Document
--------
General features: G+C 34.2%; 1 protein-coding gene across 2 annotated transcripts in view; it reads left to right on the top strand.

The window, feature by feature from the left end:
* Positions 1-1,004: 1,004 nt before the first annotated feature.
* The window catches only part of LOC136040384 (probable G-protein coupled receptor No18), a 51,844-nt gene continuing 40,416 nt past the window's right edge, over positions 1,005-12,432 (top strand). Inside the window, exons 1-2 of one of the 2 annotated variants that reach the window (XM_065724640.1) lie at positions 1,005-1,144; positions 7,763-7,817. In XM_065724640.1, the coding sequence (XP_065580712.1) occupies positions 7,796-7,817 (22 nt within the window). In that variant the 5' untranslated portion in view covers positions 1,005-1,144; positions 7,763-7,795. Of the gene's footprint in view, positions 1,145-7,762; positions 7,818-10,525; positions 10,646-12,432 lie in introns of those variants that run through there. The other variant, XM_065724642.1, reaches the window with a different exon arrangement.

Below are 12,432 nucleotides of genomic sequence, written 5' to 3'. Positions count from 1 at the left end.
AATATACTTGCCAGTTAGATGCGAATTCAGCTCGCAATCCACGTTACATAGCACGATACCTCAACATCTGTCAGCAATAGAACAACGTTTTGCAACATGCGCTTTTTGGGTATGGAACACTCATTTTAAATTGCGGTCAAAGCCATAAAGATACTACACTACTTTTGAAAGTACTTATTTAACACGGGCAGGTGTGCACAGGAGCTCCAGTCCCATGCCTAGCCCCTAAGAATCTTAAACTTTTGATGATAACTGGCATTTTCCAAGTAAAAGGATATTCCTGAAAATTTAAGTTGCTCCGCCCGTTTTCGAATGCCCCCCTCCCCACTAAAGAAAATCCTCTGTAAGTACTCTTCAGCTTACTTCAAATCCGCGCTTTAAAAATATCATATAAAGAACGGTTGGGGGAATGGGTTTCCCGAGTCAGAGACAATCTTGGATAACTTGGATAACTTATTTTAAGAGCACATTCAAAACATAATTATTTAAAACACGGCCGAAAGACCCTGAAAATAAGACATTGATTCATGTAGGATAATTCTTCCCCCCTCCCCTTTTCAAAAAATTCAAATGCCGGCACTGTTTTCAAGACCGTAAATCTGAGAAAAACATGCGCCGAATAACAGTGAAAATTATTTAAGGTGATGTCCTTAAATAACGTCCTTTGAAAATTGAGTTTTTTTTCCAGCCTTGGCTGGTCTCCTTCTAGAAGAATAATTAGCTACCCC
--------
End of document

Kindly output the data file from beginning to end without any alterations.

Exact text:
General features: G+C 34.2%; 1 protein-coding gene across 2 annotated transcripts in view; it reads left to right on the top strand.

The window, feature by feature from the left end:
* Positions 1-1,004: 1,004 nt before the first annotated feature.
* The window catches only part of LOC136040384 (probable G-protein coupled receptor No18), a 51,844-nt gene continuing 40,416 nt past the window's right edge, over positions 1,005-12,432 (top strand). Inside the window, exons 1-2 of one of the 2 annotated variants that reach the window (XM_065724640.1) lie at positions 1,005-1,144; positions 7,763-7,817. In XM_065724640.1, the coding sequence (XP_065580712.1) occupies positions 7,796-7,817 (22 nt within the window). In that variant the 5' untranslated portion in view covers positions 1,005-1,144; positions 7,763-7,795. Of the gene's footprint in view, positions 1,145-7,762; positions 7,818-10,525; positions 10,646-12,432 lie in introns of those variants that run through there. The other variant, XM_065724642.1, reaches the window with a different exon arrangement.

Below are 12,432 nucleotides of genomic sequence, written 5' to 3'. Positions count from 1 at the left end.
AATATACTTGCCAGTTAGATGCGAATTCAGCTCGCAATCCACGTTACATAGCACGATACCTCAACATCTGTCAGCAATAGAACAACGTTTTGCAACATGCGCTTTTTGGGTATGGAACACTCATTTTAAATTGCGGTCAAAGCCATAAAGATACTACACTACTTTTGAAAGTACTTATTTAACACGGGCAGGTGTGCACAGGAGCTCCAGTCCCATGCCTAGCCCCTAAGAATCTTAAACTTTTGATGATAACTGGCATTTTCCAAGTAAAAGGATATTCCTGAAAATTTAAGTTGCTCCGCCCGTTTTCGAATGCCCCCCTCCCCACTAAAGAAAATCCTCTGTAAGTACTCTTCAGCTTACTTCAAATCCGCGCTTTAAAAATATCATATAAAGAACGGTTGGGGGAATGGGTTTCCCGAGTCAGAGACAATCTTGGATAACTTGGATAACTTATTTTAAGAGCACATTCAAAACATAATTATTTAAAACACGGCCGAAAGACCCTGAAAATAAGACATTGATTCATGTAGGATAATTCTTCCCCCCTCCCCTTTTCAAAAAATTCAAATGCCGGCACTGTTTTCAAGACCGTAAATCTGAGAAAAACATGCGCCGAATAACAGTGAAAATTATTTAAGGTGATGTCCTTAAATAACGTCCTTTGAAAATTGAGTTTTTTTTCCAGCCTTGGCTGGTCTCCTTCTAGAAGAATAATTAGCTACCCC